You might have been thinking that welding can be performed simply by putting the two pieces together and joining them, moving them around just as one wants.
It doesn’t sound so difficult, right?
But there is much more to it. Knowing different types of welding positions might leave you panicked and agitated.
Types of Welding Positions
The welding position is a welder’s angle to join two metals together. They tell the tricks and techniques through which we can carry out safe and effective welding on pieces of different types and at different positions.
American Welding Society(AWS) has classified them into the following four positions:
- Flat position
- Horizontal position
- Verticle position
- Overhead position
Any welding discussion begins with the position of the weld face, and a number defines this position. F for fillet, or G for groove, refers to welding type.
Fillet Weld (F): A process of joining two metals perpendicularly(vertically) or at a slight angle.
Groove Weld (G): A process in which weld is laid in the groove, which requires deep penetrations for a stronger weld.
The following numbers and alphabets indicate the weld symbols:
- 1F or 1G – (flat welding position)
- 2F or 2G – (horizontal welding position)
- 3F or 3G – (vertical welding position)
- 4F or 4G – (overhead)
Flat Welding(1F &1G)
Also known as the down hand position, the flat welding position is the most common of the four types of welding positions and the type that welders learn first.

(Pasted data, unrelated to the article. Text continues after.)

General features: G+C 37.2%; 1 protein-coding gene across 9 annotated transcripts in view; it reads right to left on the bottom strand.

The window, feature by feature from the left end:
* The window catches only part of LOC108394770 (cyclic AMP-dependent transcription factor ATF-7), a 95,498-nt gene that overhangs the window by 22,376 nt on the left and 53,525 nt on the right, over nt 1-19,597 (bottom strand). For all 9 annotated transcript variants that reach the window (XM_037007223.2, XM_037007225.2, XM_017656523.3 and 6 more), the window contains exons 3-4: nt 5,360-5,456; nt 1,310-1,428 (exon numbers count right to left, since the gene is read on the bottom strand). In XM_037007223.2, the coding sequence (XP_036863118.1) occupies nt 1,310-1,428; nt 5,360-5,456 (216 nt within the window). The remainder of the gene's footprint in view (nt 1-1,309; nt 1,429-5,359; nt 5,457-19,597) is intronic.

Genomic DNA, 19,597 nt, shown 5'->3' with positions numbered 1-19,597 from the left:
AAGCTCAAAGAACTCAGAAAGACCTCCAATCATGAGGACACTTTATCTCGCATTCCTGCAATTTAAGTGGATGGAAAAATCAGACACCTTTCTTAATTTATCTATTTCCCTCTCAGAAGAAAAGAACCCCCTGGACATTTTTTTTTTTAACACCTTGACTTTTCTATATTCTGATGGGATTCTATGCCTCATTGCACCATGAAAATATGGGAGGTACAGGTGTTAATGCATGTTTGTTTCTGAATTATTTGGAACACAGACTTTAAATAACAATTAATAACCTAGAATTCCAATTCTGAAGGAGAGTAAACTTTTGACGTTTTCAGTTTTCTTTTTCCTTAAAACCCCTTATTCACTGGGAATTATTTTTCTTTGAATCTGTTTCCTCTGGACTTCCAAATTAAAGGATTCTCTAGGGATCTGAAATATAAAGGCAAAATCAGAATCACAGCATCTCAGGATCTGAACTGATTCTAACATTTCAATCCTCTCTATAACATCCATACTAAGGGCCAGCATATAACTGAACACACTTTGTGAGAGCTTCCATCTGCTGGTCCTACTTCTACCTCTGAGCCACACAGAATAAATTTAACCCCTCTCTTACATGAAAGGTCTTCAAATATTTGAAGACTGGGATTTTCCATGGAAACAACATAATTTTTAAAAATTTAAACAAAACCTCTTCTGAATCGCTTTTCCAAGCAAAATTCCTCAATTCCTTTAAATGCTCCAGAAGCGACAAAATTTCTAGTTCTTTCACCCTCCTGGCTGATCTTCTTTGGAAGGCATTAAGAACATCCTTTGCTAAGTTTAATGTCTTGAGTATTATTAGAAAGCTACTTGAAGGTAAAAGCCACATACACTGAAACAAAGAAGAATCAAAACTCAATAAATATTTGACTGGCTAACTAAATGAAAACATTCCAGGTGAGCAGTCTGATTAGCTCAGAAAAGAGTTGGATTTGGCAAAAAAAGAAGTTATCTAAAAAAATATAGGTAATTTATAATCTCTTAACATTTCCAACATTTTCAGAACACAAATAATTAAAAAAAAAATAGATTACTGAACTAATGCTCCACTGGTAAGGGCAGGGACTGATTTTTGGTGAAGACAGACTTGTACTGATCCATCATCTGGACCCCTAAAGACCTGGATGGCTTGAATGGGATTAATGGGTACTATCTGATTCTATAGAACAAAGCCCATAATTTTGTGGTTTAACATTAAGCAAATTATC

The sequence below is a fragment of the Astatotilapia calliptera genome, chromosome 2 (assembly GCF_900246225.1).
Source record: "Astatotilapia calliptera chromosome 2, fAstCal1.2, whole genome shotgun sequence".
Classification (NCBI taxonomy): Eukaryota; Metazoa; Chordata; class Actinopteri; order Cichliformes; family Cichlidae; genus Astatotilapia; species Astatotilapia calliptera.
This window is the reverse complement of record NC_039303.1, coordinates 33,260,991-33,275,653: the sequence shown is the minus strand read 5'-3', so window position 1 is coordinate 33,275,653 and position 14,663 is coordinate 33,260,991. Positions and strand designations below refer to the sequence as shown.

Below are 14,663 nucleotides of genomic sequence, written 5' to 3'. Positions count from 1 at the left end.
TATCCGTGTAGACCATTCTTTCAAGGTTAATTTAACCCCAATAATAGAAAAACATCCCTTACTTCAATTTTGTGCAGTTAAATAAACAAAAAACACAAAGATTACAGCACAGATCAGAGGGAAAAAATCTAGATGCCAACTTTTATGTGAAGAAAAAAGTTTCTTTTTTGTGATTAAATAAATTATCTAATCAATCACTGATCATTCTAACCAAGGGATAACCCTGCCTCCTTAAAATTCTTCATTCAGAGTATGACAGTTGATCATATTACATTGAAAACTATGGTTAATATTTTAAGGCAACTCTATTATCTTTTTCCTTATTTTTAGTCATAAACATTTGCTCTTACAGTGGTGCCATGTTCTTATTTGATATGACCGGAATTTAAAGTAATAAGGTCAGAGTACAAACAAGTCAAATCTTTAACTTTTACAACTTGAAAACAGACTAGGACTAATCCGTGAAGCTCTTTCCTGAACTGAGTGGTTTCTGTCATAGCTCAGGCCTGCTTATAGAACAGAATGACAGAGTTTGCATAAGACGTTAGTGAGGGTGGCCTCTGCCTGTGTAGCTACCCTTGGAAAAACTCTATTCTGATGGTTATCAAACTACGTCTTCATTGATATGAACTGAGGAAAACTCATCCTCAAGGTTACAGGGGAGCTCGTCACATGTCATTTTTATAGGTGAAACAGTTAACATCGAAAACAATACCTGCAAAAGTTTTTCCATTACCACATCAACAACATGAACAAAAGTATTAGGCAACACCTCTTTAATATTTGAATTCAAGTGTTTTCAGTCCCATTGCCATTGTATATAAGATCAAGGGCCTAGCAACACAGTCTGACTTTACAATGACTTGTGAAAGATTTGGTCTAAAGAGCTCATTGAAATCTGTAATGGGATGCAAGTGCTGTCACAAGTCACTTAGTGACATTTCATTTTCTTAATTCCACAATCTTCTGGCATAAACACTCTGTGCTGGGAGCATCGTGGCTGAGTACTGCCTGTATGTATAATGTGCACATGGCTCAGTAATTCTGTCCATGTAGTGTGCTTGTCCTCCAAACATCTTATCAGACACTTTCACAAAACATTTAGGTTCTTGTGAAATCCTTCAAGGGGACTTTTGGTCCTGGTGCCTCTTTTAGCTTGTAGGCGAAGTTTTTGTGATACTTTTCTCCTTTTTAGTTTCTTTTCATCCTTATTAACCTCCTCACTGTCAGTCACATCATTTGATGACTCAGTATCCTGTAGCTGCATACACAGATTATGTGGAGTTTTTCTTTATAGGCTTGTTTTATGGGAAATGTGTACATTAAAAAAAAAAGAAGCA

This position does not demand much skill hence is the easiest yet provides a strong and effective weld. The welding is done on the top side of the joint, with the metals to be welded together, placed flat, and the welder moves the electric arc in a horizontal direction over them.
That way, the upper side of the joint is welded together, and the molten metal then flows down into the joint. This means maximum penetration, strong and easy weld, and the lack of danger as the molten metal does not flow out of the weld pool.
Hence the flat position weld is faster, safer, easier, and sounder. It is normally used to make fillet welds, butt welds, and padding welds and can be written as 1G or 1F, according to the type of weld—1 for flat weld and G and F representing groove and fillet weld, respectively.
Horizontal Welding(2F & 2G)
Horizontal welding is said to be an out-of-position weld because it is not flat; it also demands skill and expertise from practice as it is a challenging weld position.
It is called horizontal position because of the horizontal weld axis, while the type of weld decides the position of the joint. For a groove weld, the weld face of the joint is vertical, while the welding is done on a horizontal axis or plane.
As for a fillet position, the two surfaces are held at 90 degrees, perpendicular to each other rather than in a vertical position. One surface stands vertically over the other that lies horizontally, and both are welded on the upper side at a horizontal axis.
Hence, the difference lies in the executed position of the joint, which depends on the weld type, but the welding axis remains horizontal regardless.
2G represents horizontal welding performed on a groove weld, 2 stands for the horizontal position, and G is for the groove weld. Similarly, 2F represents horizontal welding performed on a fillet weld, 2 for the position, and F for the fillet weld.
It is taken as a difficult welding position to perform because there is a chance of sagging of the molten metal, which can flow downward on the joint. This can result in undercut and overlapping of the welding on the joint.
A skilled welder avoids this through certain tricks, like moving the welding electrode faster across the joint and moving it slightly up and down. That way, the puddle can harden quickly and is held in place; keeping the arc length shorter also helps.
Vertical Welding(3F & 3G)